Well-known researcher and consultant Michael Schrage, associated with the MIT MediaLab, calls attention to what he calls “disruptive incremental innovation” using cheap, easy-to-implement ideas that transform how value is created or perceived. “The ideas underlying the successful incremental disruptor almost always seem blindingly obvious in retrospect,” says Schrage. “Any competitor could have done it.” One example is the Apple iMac, which was a breakout product for Apple largely because the company had the bright idea to make it in bright colors, rather than the same old beige; another example is James Dyson’s idea in 1993 to make the housings of his novel cyclonic vacuum cleaners transparent, after realizing that customers loved to watch the inner workings of their machines. Schrage believes that “the opportunities for disruptive incrementalism seem to be increasing for innovators who believe that even small revolutions can have disproportionately big results.”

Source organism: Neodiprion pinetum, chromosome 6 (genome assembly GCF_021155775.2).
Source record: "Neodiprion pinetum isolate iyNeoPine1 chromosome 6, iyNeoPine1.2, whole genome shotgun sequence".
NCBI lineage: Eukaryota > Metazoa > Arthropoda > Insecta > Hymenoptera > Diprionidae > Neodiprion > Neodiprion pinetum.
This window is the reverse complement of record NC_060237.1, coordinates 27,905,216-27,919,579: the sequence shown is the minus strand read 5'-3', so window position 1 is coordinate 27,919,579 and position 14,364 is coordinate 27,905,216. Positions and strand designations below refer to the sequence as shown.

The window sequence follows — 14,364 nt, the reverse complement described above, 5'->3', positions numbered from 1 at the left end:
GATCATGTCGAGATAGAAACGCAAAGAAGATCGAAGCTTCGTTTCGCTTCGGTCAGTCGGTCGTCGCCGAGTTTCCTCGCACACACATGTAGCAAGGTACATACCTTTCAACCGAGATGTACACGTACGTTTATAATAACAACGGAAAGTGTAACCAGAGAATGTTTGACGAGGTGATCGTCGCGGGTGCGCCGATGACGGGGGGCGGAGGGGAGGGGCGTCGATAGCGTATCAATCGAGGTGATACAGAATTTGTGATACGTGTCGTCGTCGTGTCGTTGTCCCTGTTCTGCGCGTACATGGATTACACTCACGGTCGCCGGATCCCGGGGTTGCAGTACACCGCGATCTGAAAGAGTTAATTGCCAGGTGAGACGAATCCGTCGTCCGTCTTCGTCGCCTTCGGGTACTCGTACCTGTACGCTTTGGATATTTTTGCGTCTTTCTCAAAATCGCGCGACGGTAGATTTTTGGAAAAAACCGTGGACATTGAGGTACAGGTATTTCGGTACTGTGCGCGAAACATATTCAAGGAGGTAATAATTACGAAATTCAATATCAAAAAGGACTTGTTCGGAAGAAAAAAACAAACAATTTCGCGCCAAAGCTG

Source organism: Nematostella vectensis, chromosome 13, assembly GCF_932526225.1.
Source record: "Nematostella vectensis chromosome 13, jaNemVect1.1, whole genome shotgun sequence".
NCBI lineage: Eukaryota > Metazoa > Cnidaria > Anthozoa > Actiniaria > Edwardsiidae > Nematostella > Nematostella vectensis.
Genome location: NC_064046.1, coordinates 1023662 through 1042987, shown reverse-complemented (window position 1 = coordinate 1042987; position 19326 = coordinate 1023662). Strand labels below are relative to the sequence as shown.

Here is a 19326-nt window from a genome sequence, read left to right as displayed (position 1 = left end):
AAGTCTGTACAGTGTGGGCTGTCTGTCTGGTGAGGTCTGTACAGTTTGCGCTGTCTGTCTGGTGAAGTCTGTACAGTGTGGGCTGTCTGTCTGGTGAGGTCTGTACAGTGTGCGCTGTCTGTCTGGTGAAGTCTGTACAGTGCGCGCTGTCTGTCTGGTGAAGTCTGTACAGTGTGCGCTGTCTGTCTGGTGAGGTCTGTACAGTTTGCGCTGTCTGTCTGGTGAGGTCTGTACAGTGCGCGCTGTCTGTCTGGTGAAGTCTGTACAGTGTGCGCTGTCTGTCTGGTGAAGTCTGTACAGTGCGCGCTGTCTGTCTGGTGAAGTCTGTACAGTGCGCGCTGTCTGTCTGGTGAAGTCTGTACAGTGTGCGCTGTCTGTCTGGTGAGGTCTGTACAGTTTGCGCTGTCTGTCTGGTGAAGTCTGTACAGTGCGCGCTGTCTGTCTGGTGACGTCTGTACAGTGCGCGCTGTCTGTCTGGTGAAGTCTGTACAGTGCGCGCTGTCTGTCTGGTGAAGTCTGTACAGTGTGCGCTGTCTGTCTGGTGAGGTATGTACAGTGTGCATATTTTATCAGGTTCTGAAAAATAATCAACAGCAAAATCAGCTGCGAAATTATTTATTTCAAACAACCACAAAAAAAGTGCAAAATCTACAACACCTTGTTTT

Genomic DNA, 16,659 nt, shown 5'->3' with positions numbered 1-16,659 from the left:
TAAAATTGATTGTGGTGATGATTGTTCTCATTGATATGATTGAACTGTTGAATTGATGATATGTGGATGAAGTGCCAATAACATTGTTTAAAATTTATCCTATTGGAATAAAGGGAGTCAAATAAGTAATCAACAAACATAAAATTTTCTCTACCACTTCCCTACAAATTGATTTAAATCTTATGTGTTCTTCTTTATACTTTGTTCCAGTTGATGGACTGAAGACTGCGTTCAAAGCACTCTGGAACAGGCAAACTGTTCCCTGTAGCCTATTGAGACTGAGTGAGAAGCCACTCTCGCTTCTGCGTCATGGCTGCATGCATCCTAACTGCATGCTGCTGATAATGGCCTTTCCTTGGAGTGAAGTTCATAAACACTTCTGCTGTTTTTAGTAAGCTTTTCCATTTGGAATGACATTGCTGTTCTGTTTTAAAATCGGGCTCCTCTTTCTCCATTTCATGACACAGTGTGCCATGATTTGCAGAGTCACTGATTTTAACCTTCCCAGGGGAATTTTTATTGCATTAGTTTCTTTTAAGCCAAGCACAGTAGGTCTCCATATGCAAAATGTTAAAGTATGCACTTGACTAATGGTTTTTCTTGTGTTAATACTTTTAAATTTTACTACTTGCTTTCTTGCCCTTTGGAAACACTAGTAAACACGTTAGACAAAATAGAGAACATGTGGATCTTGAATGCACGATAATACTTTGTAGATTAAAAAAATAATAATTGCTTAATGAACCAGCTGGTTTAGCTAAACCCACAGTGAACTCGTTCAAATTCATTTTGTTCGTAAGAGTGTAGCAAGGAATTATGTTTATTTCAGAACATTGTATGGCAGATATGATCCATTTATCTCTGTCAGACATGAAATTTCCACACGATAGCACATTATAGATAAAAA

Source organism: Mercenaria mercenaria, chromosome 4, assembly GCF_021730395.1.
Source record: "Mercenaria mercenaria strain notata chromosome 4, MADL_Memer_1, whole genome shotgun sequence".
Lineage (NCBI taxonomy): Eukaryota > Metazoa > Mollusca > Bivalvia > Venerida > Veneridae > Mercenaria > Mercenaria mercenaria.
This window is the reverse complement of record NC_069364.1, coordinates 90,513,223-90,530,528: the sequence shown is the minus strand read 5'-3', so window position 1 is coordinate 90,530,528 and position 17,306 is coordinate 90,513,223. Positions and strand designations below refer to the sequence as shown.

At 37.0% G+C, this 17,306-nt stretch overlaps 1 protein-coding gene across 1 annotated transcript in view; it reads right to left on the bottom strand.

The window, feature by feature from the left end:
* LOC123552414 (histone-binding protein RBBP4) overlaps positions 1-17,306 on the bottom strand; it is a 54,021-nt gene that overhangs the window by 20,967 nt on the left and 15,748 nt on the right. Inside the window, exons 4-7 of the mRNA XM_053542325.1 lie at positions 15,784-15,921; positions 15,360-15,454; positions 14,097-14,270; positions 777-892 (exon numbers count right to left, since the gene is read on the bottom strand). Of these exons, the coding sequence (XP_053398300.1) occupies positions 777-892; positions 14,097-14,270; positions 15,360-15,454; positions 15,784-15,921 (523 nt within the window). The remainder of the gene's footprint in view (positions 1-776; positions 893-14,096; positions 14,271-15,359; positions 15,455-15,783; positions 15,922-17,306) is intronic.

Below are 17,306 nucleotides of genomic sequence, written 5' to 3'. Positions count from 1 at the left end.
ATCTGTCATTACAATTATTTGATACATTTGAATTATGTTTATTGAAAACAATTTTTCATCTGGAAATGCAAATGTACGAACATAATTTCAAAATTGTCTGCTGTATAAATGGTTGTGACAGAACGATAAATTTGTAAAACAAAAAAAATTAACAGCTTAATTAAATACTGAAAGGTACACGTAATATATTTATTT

Technology Review March 2004